Nj.com’s recent article entitled “Who has to pay medical bills when a spouse dies?” says that a creditor may pursue collection against a spouse for an expense incurred by the other spouse for “necessaries.” only where the financial resources of the deceased spouse https://goldguytrusts.com/estate-planning/ who incurred the expense are insufficient, unless both spouses agreed to pay the debt.
In situations where both spouses incurred the debt, or agreed to pay the debt, or one spouse guaranteed the debt of the other spouse, the creditor may go after either or both spouses.
However, if one spouse incurs a medical expense or other expense deemed necessary — including, in some cases, legal fees or clothing — the creditor must first look to the spouse who incurred the expense.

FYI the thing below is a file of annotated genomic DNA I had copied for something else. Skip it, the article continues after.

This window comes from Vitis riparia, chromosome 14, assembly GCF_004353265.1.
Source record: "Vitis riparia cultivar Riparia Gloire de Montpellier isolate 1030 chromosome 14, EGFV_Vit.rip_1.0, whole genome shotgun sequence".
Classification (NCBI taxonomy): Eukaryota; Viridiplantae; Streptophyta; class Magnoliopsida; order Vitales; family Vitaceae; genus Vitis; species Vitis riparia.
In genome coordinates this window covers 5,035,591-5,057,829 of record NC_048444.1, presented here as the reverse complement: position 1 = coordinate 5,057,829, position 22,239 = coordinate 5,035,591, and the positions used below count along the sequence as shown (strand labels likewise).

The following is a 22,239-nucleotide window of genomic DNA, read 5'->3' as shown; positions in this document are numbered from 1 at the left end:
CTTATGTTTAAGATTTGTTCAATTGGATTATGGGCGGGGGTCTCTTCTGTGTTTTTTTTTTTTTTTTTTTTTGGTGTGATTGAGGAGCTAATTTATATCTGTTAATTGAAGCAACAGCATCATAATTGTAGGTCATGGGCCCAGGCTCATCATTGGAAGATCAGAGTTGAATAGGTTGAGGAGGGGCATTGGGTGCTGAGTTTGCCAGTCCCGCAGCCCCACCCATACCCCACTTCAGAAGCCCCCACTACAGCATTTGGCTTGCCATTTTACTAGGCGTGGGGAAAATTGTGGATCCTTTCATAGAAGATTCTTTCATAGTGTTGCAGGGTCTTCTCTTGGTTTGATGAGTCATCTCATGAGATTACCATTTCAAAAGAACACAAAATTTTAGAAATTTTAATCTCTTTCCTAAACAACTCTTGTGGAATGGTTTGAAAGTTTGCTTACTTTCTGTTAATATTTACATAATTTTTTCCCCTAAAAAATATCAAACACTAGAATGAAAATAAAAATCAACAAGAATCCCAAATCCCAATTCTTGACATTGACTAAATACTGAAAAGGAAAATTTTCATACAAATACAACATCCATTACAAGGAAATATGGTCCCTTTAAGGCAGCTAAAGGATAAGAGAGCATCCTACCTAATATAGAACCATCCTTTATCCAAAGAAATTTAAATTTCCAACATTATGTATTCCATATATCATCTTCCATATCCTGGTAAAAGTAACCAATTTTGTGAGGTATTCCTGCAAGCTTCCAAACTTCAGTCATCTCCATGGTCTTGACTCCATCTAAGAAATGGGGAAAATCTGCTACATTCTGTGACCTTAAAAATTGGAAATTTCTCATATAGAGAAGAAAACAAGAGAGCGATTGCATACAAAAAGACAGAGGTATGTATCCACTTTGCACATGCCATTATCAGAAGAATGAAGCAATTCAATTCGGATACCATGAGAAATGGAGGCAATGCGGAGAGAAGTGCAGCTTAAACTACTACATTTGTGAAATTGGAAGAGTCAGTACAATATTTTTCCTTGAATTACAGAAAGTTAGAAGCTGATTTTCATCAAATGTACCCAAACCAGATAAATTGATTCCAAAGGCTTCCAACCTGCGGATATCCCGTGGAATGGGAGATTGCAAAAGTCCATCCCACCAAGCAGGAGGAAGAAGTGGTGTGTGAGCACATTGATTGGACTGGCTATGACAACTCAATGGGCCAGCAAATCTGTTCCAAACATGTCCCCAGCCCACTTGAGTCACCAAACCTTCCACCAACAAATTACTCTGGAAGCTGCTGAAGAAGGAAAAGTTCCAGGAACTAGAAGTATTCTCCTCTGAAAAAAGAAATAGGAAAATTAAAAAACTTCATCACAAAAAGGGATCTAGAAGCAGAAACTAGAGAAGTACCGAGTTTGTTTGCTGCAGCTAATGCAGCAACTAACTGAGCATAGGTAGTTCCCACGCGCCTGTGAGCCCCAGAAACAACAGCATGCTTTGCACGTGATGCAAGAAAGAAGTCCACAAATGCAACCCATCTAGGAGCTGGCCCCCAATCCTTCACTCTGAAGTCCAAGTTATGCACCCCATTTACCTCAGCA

Note that only if the spouse’s assets are insufficient to pay may the creditor seek payment from the non-debtor spouse.
It is also important to know that each spouse holding his or her assets in separate names doesn’t avoid responsibility for the debtor spouse’s medical bills, if the debtor spouse’s assets are insufficient to pay such bills.
Signing a pre-marital or post-marital agreement, in which each spouse agrees to be responsible for his or her own medical expenses, also doesn’t prevent a creditor from pursuing payment against the non-debtor spouse if the debtor spouse, or the debtor spouse’s estate, lacks the ability to pay.
Spouses also may not be able to avoid a creditor seeking reimbursement with respect to `necessaries’ merely by separating.
Reference: nj.com (Aug. 3, 2022) “Who has to pay medical bills when a spouse dies?”